By Sylvia Dekkerbreak

Do you return home with a phone full of photos after a hike, camp or paddle? The overused saying that a picture is worth a thousand words might be true, but it is still just a 2D reminder of a good day in nature.

Adventure journals go beyond a flat image, allowing you to record thoughts, feelings, sounds, smells, tastes and textures from the trail. You could also call it an outdoor or explore journal.

My husband and I started a joint adventure journal to document our wilderness honeymoon in Arizona. Over one year later, I still record our adventures in that book. I love flipping through the pages, reading about the time a bear woke us up, how the alpine smelled in the fall, the sound of the wind in the grasslands or when chicks scattered in all directions while a mama grouse clucked and scurried.

An adventure journal is simple to start, easy to keep up, and a valuable memoir of your outdoor adventures, big or small.

photoSylvia Dekker

How to Start

Your adventure journal doesn’t have to be anything fancy: just a plain blank notebook and a pen or a sketchbook and a pencil will do the trick. Dive right in: the only prerequisite to starting an outdoor journal is an adventure, such as a walk, camping trip or other foray into nature.

It can be intimidating to keep up a daily journal on a rigid schedule, but with an adventure journal, you can quickly jot down what you did or what happened to remember special events.

photoSylvia Dekker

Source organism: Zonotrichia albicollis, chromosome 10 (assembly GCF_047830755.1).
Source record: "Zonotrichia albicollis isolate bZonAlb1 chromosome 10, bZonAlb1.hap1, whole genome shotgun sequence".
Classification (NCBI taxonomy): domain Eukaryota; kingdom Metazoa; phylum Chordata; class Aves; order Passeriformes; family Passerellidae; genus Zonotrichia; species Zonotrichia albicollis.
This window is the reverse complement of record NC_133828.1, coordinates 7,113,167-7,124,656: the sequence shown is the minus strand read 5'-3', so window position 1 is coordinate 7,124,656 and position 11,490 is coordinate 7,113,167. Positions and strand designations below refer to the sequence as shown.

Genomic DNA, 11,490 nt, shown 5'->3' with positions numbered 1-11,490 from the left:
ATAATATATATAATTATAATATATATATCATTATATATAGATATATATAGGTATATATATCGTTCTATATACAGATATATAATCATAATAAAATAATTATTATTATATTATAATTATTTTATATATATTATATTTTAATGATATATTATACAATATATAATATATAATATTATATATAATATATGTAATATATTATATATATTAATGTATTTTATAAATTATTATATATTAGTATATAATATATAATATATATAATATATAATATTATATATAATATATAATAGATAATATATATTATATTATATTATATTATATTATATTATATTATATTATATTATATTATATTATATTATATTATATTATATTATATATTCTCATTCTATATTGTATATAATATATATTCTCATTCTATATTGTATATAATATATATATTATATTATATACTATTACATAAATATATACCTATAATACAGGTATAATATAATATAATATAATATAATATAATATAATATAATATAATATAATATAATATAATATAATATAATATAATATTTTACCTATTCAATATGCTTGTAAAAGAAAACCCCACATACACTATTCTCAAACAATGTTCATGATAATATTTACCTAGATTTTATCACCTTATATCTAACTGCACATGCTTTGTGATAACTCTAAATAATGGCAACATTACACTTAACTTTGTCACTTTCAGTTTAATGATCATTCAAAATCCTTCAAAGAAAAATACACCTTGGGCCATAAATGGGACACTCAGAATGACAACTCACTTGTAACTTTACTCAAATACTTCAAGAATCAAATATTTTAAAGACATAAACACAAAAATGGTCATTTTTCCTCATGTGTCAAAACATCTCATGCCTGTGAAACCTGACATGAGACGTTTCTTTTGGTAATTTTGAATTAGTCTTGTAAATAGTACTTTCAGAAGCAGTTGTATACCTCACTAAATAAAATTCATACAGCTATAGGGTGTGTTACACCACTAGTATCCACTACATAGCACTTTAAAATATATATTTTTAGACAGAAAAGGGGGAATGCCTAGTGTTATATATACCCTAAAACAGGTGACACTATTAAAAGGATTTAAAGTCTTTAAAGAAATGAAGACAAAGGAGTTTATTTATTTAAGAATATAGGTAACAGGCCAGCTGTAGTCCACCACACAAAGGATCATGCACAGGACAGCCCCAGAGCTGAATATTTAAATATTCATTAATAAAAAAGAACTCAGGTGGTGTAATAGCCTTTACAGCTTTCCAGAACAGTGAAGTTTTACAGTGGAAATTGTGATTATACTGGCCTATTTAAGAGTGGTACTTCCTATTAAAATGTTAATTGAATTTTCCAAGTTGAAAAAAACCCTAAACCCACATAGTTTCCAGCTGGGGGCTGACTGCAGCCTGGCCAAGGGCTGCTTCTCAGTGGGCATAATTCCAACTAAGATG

What Should I Put in My Journal?

Write, draw and paste in mementos that will bring you back to the place and time of a great adventure. My adventure journal is part naturalist notebook and part travel journal, a combination of words and drawings. Sometimes I add a splash of watercolour to a sketch if I’m in the mood; sometimes we and our hound dog are stick figures. I tape in feathers that would otherwise clutter my desk. Deer hair, maps, diagrams and drawings of us trying to start a fire with a hand drill liven up the pages.

Each page of my journal is different. Sometimes I’m long-winded and descriptive; other times, all I have the time or inspiration for is a quick note about where we went and a few pieces of information from the trip. If I can’t draw something, I will tell future me to ‘check out pics’ so I can look at specific photos while reliving the experience through the words on the page.

photoSylvia Dekker

Why Should I Keep an Adventure Journal?

Having a tangible adventure memory bank is invaluable. It’s easy to forget the little moments of joy you experience in nature—the feelings and experiences you can't capture with your phone or camera. Reading through personal explorations is motivational and uplifting. In a few years, when you forget about watching an owl drift silently overhead, your adventure journal will be there to remind you of past escapes and offer vicarious adventure when you can’t get away.

It’s not hard to start, fill and enjoy an adventure journal for now and the future. Ours has a treasured place on my desk—always within reach—and is a constant inspiration for my life and work.





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